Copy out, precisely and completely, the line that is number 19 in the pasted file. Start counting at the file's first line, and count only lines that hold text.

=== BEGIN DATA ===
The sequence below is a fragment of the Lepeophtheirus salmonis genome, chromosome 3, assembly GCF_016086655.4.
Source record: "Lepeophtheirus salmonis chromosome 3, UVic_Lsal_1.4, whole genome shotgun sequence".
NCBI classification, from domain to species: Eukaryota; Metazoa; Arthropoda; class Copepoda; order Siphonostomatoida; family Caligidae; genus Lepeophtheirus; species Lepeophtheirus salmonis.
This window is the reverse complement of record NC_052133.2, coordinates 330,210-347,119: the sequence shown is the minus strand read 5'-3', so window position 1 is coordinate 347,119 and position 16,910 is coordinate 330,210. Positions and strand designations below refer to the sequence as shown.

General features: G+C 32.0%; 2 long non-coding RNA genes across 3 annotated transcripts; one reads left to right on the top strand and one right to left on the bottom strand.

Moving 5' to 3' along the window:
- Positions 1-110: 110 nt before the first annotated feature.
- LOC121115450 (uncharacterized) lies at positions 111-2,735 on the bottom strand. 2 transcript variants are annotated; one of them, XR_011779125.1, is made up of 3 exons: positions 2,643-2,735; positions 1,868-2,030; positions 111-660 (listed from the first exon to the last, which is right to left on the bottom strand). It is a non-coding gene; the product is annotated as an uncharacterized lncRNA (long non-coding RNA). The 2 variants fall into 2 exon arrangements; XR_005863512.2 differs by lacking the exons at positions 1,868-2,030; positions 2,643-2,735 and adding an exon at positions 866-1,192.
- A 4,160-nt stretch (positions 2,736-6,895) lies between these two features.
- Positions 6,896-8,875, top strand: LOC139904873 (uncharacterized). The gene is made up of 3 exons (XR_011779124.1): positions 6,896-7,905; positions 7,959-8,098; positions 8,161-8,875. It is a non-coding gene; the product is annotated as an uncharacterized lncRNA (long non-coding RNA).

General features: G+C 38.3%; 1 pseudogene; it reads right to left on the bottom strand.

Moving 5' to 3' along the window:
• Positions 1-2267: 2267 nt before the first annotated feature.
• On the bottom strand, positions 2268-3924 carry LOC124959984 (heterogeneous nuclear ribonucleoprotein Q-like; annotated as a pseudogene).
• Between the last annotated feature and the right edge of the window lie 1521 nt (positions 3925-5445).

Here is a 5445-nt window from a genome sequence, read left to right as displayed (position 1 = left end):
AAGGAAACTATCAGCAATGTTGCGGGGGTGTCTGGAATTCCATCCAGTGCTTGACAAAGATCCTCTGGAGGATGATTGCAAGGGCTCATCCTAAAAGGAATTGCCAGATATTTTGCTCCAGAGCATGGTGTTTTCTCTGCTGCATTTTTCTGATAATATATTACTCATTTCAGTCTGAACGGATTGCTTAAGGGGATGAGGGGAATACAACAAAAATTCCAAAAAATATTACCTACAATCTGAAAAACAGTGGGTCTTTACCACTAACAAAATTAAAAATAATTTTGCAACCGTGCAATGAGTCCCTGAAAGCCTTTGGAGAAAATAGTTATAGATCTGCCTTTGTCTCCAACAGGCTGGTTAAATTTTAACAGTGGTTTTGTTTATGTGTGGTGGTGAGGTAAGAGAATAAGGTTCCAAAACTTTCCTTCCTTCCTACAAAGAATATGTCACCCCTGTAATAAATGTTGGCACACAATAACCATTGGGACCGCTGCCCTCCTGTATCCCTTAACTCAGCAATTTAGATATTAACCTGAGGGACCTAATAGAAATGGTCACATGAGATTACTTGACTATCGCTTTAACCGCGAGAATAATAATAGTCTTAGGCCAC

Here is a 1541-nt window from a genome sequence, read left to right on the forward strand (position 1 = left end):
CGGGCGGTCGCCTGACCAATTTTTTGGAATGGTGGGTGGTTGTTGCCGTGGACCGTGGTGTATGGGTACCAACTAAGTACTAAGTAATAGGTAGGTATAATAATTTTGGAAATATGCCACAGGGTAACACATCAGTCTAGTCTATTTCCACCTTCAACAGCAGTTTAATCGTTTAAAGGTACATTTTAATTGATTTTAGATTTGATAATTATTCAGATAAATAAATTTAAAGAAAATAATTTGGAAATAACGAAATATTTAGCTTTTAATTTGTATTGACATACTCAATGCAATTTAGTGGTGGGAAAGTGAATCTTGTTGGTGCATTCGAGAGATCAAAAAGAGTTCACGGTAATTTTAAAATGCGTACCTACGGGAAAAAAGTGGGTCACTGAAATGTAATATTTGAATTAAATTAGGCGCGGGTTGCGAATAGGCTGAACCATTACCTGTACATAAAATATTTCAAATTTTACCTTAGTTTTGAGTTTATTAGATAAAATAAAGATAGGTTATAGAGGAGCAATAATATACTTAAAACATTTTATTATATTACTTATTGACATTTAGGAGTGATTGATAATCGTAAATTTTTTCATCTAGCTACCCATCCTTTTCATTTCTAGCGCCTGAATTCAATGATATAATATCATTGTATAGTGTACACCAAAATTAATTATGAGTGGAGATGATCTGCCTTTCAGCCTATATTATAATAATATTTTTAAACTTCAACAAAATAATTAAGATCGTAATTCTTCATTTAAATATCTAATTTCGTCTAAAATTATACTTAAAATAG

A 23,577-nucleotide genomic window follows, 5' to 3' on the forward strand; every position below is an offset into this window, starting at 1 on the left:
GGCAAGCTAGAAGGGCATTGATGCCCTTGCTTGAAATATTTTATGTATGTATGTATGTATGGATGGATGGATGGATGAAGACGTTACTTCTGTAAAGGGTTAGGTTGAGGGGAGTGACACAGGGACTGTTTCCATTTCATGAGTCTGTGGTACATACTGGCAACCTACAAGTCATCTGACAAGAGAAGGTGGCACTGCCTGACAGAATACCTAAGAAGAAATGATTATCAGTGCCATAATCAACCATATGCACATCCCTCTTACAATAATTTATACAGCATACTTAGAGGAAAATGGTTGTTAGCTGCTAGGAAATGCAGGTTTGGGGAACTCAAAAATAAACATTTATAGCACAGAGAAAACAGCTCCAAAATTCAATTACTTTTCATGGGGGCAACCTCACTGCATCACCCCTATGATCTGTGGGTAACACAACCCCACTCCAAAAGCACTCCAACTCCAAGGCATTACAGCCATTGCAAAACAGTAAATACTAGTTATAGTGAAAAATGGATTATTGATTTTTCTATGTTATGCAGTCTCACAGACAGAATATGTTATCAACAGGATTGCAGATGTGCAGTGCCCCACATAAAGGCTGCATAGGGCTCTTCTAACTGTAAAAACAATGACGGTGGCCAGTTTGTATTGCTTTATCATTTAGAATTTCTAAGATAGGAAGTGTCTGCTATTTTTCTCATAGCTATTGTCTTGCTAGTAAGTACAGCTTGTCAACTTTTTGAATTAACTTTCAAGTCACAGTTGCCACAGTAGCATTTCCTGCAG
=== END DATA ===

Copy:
CGGGCGGTCGCCTGACCAATTTTTTGGAATGGTGGGTGGTTGTTGCCGTGGACCGTGGTGTATGGGTACCAACTAAGTACTAAGTAATAGGTAGGTATAATAATTTTGGAAATATGCCACAGGGTAACACATCAGTCTAGTCTATTTCCACCTTCAACAGCAGTTTAATCGTTTAAAGGTACATTTTAATTGATTTTAGATTTGATAATTATTCAGATAAATAAATTTAAAGAAAATAATTTGGAAATAACGAAATATTTAGCTTTTAATTTGTATTGACATACTCAATGCAATTTAGTGGTGGGAAAGTGAATCTTGTTGGTGCATTCGAGAGATCAAAAAGAGTTCACGGTAATTTTAAAATGCGTACCTACGGGAAAAAAGTGGGTCACTGAAATGTAATATTTGAATTAAATTAGGCGCGGGTTGCGAATAGGCTGAACCATTACCTGTACATAAAATATTTCAAATTTTACCTTAGTTTTGAGTTTATTAGATAAAATAAAGATAGGTTATAGAGGAGCAATAATATACTTAAAACATTTTATTATATTACTTATTGACATTTAGGAGTGATTGATAATCGTAAATTTTTTCATCTAGCTACCCATCCTTTTCATTTCTAGCGCCTGAATTCAATGATATAATATCATTGTATAGTGTACACCAAAATTAATTATGAGTGGAGATGATCTGCCTTTCAGCCTATATTATAATAATATTTTTAAACTTCAACAAAATAATTAAGATCGTAATTCTTCATTTAAATATCTAATTTCGTCTAAAATTATACTTAAAATAG